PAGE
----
- There is a newly diagnosed complication of using e-cigarettes known at EVALI (E-cigarette or Vaping Product Use Associated Lung Injury). EVALI is caused by vaping either with e-liquids and more prevalently THC and presents with either or both respiratory and gastrointestinal symptoms. The symptoms can be mild such as asthma like symptoms or severe requiring hospitalization.
- E-cigarettes are the new “gateway drug.” For decades data have shown adolescents are far more likely to try illicit drugs like marijuana, cocaine, heroin and meth if they already smoke cigarettes. Emerging data show e-cigarettes have a similar relationship. Additionally, e-cigarette use in adolescence is strongly associated with later daily cigarette smoking (Pierce et al. Pediatrics January 2021).
- Talk to your adolescent if (s)he is becoming more reclusive, more secretive, or less hungry than usual (nicotine side effect). Ask him/her what they have heard about vaping or if they know of people/friends at school who vape. Do not broach the subject in an accusatory manner. Seek to have an open dialogue about it.
What do teenagers need to know about vaping?
- Liquid nicotine is just as addictive as the nicotine in cigarettes. Nicotine is consistently ranked as one of the most addictive, if not the most addictive, substances on earth. Trying it once can get you hooked.
- Vaping is bad for your lungs. You may not get tar deposits like you would with cigarettes, but liquid nicotine used in e-cigarettes can harm lungs too. Carbon monoxide is inhaled while vaping, as well as many of the thousands of chemicals (>4,000 in fact) in tobacco products besides nicotine. Many of these substances are considered toxic and cancer-causing. These substances also cause decreased endurance, speed and power in competitive athletes.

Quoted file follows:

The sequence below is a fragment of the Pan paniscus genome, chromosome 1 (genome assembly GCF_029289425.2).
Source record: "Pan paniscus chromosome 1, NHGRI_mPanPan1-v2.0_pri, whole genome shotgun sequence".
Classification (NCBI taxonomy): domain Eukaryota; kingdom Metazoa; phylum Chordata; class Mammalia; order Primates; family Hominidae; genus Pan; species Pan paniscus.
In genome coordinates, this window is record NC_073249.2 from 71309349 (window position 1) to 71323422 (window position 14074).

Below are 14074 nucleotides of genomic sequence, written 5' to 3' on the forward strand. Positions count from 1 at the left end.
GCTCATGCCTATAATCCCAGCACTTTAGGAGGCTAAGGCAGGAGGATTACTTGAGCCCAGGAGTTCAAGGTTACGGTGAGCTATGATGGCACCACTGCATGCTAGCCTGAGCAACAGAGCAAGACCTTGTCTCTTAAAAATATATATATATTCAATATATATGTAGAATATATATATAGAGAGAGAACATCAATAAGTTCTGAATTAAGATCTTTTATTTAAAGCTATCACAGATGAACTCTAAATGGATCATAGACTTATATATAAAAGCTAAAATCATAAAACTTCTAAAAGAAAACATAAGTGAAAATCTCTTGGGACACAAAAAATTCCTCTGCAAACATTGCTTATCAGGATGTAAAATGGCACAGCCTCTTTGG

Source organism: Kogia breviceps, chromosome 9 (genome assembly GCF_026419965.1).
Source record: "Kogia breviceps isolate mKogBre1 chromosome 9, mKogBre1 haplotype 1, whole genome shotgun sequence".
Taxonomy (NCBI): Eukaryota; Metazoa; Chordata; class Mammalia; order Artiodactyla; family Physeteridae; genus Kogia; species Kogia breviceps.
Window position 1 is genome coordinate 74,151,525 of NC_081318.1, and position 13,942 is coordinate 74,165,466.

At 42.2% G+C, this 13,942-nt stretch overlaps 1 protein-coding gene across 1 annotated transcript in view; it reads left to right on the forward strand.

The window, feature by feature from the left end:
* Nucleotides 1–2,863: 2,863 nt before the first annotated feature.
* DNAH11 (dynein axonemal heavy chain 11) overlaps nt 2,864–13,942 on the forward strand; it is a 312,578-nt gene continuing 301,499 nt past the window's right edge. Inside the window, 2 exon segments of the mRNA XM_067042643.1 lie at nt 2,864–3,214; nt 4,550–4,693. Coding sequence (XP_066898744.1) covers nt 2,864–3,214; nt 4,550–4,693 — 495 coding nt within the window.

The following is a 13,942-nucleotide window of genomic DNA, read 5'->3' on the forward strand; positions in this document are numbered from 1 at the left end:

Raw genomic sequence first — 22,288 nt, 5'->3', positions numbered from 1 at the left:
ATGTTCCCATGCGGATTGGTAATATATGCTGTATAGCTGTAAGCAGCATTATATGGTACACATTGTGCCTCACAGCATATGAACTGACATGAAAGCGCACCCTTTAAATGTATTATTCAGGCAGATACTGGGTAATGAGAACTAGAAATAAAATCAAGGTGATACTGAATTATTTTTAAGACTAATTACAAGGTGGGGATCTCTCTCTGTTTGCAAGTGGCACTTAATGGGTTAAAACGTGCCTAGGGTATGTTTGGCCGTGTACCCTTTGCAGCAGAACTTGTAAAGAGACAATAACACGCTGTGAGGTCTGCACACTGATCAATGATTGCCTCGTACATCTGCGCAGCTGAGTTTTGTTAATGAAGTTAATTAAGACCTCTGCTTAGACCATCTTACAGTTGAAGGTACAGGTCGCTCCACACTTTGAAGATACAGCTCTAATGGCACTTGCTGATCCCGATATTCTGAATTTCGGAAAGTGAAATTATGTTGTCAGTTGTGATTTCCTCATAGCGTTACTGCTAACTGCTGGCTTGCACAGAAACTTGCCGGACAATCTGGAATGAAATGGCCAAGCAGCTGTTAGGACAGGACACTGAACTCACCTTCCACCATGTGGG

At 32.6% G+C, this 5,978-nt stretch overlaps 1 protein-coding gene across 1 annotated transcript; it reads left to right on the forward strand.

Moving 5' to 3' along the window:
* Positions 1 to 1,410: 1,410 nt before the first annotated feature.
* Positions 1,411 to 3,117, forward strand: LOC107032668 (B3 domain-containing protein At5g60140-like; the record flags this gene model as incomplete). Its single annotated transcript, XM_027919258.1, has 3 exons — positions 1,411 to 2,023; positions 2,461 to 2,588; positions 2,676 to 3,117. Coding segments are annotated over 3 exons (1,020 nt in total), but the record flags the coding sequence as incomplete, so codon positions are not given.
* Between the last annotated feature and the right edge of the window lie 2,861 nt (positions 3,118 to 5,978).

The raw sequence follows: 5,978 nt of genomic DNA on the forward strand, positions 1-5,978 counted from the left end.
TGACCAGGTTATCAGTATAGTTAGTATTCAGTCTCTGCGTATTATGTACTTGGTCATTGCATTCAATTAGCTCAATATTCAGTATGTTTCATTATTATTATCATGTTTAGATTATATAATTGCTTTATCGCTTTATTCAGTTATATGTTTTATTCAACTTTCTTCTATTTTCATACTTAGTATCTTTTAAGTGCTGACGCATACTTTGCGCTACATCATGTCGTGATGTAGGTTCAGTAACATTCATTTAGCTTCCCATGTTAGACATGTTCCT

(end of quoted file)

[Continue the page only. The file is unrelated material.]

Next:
- Nicotine changes your brain too. The wiring and chemical connections in your brain are still developing into your 20’s. Nicotine prevents the wiring and chemical connections from forming normally. This increases your risk for:
- Addiction (to nicotine as well as other substances such as alcohol, drugs and medications)
- Anxiety and/or Depression
- School struggles (decreased ability to get and stay focused in class and while studying)
- Poor decision making (decreased impulse control)
Smokefree.gov is a great resource to help teens quit e-cigarettes
- Singh T, Arrazola RA, Corey CG, et al. Tobacco use among middle and high school students—United States, 2011-2015. MMWR Morb Mortal Wkly Rep. 2016;65(14):361-367.
- Ambrose BK, Day HR, Rostron B, et al. Flavored tobacco product use among US youth aged 12-17 years, 2013-2014. JAMA. 2015;314(17):1871-1873.
- E-Cigarettes and Similar Devices | American Academy of Pediatrics (aappublications.org)
- Clinical Features of E-cigarette, or Vaping, Product Use–Associated Lung Injury in Teenagers | American Academy of Pediatrics (aappublications.org)
- Pierce JP, Chen R, Leas EC, et al. Use of E-cigarettes and Other Tobacco Products and Progression to Daily Cigarette Smoking. Pediatrics. 2021; 147(2):e2020025122
- Miech R, Leventhal A, Johnston L, O’Malley PM, Patrick ME, Barrington-Trimis J. Trends in Use and Perceptions of Nicotine Vaping Among US Youth From 2017 to 2020. JAMA Pediatr. Published online December 15, 2020. doi:10.1001/jamapediatrics.2020.5667
- Gaiha SM, Cheng J, Hapern-Felsher B. Association Between Youth Smoking, Electronic Cigarette Use, and COVID-19. Journal of Adolescent Health. 67 (2020) 519e523